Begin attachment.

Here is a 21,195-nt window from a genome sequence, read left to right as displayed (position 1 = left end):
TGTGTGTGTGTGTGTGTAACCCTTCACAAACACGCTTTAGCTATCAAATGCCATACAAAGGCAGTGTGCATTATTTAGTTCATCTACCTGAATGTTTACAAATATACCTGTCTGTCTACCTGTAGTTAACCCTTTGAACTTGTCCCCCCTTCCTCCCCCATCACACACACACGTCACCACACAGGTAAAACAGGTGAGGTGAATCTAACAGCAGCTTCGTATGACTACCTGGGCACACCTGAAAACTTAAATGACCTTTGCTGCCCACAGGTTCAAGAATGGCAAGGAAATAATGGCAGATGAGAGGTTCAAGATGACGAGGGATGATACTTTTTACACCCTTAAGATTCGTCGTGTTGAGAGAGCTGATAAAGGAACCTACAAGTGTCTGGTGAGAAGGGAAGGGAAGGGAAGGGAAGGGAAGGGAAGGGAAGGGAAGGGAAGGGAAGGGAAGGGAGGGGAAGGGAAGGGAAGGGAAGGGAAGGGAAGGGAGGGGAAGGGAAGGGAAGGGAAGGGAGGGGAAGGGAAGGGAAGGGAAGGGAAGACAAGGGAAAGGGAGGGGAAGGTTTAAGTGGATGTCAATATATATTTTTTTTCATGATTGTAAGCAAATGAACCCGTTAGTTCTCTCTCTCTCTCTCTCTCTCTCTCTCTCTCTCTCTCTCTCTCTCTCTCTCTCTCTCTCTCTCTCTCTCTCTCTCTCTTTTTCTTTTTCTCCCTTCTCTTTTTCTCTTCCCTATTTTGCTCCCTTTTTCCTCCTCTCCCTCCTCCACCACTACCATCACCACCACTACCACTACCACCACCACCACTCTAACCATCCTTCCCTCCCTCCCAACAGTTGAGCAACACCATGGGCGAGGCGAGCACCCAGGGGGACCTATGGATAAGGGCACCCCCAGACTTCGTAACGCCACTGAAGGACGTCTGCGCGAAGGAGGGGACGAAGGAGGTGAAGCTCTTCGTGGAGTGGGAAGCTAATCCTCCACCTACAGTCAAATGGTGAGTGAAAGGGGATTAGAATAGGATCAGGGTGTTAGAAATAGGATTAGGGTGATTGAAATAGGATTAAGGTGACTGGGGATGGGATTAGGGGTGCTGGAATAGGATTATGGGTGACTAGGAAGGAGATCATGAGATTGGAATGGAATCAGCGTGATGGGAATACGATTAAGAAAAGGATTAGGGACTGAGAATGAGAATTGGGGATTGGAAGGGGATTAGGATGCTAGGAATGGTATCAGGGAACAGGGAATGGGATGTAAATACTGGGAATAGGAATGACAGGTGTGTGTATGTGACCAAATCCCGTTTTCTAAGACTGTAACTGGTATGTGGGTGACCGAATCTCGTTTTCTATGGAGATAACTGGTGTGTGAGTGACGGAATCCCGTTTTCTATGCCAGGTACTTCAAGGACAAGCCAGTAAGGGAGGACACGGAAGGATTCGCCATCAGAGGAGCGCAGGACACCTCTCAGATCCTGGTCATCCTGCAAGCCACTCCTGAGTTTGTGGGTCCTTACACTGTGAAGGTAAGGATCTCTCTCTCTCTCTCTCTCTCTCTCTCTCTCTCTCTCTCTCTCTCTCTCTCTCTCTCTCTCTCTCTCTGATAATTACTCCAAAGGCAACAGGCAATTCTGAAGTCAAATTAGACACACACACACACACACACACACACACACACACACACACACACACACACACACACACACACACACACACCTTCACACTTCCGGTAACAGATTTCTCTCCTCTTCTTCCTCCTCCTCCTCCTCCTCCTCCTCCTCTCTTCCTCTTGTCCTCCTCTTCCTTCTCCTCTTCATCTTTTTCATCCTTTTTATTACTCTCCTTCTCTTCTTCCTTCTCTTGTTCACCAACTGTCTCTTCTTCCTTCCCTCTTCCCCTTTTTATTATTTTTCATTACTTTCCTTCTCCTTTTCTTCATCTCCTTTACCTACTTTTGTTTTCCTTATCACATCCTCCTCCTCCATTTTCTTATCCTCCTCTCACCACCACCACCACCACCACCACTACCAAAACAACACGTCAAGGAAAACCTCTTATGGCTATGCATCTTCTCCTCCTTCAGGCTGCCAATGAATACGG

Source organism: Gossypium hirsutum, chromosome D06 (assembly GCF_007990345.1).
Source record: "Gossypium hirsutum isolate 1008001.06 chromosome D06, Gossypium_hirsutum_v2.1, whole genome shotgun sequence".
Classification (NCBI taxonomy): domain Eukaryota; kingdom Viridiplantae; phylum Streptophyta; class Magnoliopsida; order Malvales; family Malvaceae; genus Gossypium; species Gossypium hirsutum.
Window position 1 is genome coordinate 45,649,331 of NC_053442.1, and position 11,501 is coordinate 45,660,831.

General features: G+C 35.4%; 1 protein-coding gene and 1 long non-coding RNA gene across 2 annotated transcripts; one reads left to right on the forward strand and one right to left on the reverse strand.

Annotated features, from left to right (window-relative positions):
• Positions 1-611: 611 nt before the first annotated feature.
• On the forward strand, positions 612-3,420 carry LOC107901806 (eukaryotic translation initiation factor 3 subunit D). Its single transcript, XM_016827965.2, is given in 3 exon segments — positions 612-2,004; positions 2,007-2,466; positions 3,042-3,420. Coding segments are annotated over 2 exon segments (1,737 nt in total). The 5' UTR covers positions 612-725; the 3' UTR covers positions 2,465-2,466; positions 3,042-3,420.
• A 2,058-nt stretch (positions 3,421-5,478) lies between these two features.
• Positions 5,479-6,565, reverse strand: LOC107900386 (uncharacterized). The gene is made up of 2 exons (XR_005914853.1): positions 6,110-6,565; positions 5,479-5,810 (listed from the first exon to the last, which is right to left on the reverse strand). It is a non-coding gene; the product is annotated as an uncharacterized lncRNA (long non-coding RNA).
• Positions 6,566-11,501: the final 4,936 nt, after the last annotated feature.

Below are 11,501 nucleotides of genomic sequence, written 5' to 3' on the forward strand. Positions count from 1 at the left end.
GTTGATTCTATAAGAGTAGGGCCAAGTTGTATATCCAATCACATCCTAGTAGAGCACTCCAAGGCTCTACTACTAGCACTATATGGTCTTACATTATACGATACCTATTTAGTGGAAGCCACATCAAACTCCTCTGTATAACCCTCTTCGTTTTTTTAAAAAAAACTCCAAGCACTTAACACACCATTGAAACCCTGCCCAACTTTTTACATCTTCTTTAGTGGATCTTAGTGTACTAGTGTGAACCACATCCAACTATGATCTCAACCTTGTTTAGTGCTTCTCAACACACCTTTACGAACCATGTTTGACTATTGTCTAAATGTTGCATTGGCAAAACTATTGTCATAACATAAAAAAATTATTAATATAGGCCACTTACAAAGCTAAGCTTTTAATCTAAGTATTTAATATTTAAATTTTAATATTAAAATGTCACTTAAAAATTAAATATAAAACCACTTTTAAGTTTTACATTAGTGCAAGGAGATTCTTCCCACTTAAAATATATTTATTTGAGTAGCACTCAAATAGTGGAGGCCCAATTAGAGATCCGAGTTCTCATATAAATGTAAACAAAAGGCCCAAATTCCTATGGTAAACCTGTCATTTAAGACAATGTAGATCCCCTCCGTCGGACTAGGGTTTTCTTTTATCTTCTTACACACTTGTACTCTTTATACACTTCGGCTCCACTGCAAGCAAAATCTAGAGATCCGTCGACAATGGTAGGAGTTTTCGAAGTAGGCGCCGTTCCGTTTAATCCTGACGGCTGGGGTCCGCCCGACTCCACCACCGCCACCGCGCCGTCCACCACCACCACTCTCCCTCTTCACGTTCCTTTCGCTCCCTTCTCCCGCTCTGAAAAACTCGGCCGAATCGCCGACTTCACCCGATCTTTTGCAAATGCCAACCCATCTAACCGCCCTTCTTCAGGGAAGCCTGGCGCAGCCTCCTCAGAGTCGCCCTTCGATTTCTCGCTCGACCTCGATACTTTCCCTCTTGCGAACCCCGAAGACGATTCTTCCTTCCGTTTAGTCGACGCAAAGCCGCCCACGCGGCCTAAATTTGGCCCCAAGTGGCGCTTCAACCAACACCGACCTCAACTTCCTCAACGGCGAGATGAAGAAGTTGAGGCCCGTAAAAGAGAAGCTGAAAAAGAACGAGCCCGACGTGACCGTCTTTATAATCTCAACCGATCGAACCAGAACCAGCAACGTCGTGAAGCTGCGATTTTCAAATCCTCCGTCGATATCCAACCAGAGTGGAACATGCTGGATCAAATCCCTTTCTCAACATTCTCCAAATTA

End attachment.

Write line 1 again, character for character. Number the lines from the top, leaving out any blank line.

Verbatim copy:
Here is a 21,195-nt window from a genome sequence, read left to right as displayed (position 1 = left end):